The highest rise in the average property prices was recorded in the south of Riyadh, which has a low-income population, with the average price for large apartments rising 11.9% to SR369,167. The average price of owning apartments in all districts of Riyadh saw an increase, the lowest of these prices was recorded in its southern part, while the highest was recorded in the uptown suburbs to the north of the city averaging SR671,667.

The prices of small villas in the north of Riyadh rose by 12.3%, and in contrast large villa prices (400m-700m) in most neighbourhoods of Riyadh fell at a rate of 11.8% in the affluent suburbs to the north of the capital, with prices ranging between SR791,667 in the south and SR2.57m in the affluent suburb located in the north.

The average price of large apartments in Jeddah has dropped 4%, and the majority of the fall for these apartments took place during the months following the floods. The average price in Jeddah’s poor southern neighbourhoods declined by 9% to SR455,000. The average price of large apartments at the city centre fell by 4%, while in the north where the floods left only minor damage, the average price of large apartments rose 3% to reach SR738,333.

Eastern Province show price variance

Prices for apartments and villas varied in the Eastern Province. In Dammam, the average price for large apartments rose 2.3% to SR296,667, but the average price for smaller apartments went down by more than 4%, while in Al Khobar, which has the highest prices in the province, the average price for large apartments rose 3.4% to SR351,667.

The current villas prices vary, despite the general decline in prices of large villas, which remained lower in Dammam and Dhahran than in Al Khobar, with the average price for large villas reaching SR858,300 and SR951,667, respectively. At the same time, the average price for small villas in Dammam fell 4.4%.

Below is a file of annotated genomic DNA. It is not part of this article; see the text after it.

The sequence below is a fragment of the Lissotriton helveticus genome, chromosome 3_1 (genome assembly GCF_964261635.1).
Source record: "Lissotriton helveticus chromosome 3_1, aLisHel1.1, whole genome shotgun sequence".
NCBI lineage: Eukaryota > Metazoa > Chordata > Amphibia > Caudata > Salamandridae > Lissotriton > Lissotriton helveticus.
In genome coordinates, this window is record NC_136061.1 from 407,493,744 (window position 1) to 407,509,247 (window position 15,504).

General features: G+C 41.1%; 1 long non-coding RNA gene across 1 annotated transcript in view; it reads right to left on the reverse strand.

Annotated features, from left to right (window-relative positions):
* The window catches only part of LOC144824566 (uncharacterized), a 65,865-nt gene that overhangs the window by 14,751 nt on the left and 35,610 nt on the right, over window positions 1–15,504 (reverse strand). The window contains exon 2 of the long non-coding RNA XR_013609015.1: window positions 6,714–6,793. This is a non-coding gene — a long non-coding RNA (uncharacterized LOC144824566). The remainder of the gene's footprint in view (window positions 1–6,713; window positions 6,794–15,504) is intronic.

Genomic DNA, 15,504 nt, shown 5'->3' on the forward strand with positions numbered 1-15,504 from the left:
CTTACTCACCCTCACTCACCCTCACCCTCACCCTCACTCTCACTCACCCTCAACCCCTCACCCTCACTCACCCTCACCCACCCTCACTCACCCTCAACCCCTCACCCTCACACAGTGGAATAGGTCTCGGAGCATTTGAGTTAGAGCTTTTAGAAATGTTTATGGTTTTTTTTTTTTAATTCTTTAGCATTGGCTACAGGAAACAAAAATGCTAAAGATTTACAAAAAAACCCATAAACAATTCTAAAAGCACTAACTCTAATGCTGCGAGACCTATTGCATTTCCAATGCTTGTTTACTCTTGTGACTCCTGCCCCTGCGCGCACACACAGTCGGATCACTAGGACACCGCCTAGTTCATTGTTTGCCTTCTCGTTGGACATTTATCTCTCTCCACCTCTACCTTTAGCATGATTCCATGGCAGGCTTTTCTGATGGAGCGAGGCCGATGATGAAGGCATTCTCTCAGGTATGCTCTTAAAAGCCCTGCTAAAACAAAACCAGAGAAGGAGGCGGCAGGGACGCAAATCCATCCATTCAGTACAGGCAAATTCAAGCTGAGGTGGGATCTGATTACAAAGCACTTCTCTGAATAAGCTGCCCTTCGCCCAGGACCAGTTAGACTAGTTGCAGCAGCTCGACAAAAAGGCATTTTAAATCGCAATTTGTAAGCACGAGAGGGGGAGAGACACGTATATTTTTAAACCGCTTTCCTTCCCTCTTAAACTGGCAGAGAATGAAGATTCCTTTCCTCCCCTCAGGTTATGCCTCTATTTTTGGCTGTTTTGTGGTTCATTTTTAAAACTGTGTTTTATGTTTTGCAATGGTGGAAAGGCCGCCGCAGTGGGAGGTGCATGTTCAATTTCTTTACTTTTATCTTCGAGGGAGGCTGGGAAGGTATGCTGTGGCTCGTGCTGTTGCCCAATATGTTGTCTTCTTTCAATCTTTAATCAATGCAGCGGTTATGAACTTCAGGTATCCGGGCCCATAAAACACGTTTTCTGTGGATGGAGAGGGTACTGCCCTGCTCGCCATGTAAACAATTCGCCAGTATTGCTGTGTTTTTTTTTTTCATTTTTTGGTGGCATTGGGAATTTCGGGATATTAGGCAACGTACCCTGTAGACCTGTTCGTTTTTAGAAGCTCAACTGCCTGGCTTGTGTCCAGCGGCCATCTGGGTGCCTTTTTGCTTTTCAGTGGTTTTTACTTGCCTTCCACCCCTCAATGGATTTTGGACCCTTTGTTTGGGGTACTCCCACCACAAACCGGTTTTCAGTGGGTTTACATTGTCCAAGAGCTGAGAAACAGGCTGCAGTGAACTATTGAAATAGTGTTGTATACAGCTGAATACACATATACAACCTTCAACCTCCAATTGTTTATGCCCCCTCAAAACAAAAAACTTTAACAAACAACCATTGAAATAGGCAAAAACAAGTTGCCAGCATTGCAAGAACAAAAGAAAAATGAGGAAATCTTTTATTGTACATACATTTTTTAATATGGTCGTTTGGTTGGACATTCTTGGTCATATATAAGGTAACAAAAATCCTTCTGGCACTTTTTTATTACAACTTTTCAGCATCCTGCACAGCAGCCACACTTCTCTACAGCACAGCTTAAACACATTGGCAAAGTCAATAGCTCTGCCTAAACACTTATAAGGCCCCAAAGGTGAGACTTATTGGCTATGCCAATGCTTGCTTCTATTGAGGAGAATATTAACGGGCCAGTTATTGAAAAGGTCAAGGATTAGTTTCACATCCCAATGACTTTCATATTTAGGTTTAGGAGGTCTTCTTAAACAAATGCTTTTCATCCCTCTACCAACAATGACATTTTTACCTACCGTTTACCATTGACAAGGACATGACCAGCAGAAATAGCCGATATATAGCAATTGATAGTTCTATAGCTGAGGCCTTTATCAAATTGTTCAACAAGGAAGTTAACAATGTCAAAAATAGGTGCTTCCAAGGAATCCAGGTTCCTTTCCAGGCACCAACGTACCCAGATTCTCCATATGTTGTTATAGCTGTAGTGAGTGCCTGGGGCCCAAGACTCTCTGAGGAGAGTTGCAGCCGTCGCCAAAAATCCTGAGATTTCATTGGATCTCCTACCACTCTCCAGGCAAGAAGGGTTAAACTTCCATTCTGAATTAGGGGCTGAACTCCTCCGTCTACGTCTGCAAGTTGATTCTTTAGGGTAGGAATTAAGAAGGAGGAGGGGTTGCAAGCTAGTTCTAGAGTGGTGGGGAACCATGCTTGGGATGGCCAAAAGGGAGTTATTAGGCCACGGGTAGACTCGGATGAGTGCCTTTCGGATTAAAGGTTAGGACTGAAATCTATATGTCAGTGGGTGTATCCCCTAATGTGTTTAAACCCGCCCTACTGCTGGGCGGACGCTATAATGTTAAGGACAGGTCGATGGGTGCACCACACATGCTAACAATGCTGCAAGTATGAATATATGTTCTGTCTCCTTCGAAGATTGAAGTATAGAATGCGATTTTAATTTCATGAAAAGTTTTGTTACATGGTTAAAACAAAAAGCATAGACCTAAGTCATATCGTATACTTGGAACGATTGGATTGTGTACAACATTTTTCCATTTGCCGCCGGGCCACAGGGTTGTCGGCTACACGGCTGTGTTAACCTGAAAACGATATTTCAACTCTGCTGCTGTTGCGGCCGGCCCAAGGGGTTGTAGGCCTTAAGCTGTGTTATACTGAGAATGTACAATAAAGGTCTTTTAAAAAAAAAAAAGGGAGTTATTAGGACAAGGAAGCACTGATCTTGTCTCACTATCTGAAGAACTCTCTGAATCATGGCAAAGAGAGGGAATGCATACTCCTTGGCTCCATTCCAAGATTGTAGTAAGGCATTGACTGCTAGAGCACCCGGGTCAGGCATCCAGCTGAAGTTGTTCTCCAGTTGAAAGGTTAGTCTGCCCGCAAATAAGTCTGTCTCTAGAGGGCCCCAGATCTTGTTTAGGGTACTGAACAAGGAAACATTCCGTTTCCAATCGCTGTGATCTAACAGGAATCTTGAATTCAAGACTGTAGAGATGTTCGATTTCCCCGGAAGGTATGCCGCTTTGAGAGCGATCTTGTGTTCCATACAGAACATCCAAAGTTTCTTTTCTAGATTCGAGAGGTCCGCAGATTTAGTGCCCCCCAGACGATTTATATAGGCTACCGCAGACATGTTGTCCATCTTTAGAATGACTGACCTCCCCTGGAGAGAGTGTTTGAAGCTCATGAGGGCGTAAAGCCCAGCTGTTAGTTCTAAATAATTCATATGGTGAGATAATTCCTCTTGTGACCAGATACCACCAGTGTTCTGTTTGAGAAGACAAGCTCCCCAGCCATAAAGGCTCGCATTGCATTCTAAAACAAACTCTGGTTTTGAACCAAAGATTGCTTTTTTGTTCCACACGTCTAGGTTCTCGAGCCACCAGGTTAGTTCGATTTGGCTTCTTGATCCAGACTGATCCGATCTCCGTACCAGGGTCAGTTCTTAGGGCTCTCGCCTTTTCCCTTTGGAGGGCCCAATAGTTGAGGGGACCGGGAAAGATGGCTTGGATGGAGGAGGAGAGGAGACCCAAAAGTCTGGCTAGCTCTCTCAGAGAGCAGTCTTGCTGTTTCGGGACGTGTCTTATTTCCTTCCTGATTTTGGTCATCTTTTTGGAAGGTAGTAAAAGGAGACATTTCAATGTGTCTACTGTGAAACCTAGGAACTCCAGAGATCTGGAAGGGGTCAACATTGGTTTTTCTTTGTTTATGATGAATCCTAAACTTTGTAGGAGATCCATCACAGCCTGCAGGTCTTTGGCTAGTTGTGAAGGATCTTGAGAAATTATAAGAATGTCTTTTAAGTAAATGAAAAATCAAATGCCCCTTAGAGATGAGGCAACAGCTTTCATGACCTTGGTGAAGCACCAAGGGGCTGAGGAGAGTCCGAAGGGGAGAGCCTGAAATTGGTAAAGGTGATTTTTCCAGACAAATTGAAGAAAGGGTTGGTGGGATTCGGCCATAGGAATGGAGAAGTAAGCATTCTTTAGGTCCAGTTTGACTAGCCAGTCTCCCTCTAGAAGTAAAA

Riyadh commercial plots rebound

Prices of commercial plots in certain districts of Riyadh have rebounded, following a 12.2% price decline per square metre in plots between the 40 and 60 streets during the year that ended in the second half of 2009, highlighted by a 30% fall in some eastern neighbourhoods of the city.

But this trend has seen a significant shift this year, with prices rising in ten neighbourhoods, but the prices continued to decline in other parts of Riyadh, including the relatively cheap southern and western parts.

Impact on rental prices

The impact of the slowdown on the growth of the private sector and the abundance of commercial real estate available for rent negatively affected the levels of rents in many parts of the Kingdom.

In the north of Riyadh, average office rents dropped 7.9% to SR504 per sqm, while average office rents in the east of Riyadh fell by 3.1% to SR349. The highest rates of decline in office rents were recorded in the Eastern Province, which remained constant in Dammam and Al Khobar and Dhahran last year until dropping by 14%, 30% and 23% respectively.

Prices in Riyadh, Makkah, Al Khobar and Dhahran saw a decline, while Jeddah and Dammam registered a slight rise, as that kind of land is the target for speculation by some Saudi investors, who tend to invest in real estate with the growing risks of investing in the stock market.

The survey results showed a decrease in rental housing after remaining unchanged throughout 2009. The survey shows that the average cost of renting large apartments dropped by around 3% in Riyadh, including the rents in the north of the city, and the median rent for apartments in Jeddah dropped 0.7%, while it remained high in the Eastern Province.

Real estate prices in the Kingdom saw a 20% rise in 2007 and 2008, driven by growing domestic demand and the availability of huge bank loans. The bank noted that it will issue a survey of the Saudi real estate market every six months to provide an indicator of market trends, which tend to grow at an accelerated pace.

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Monday, May 10- 2010 @ 11:58 UAE local time (GMT+4) Replication or redistribution in whole or in part is expressly prohibited without the prior written consent of Mediaquest FZ LLC.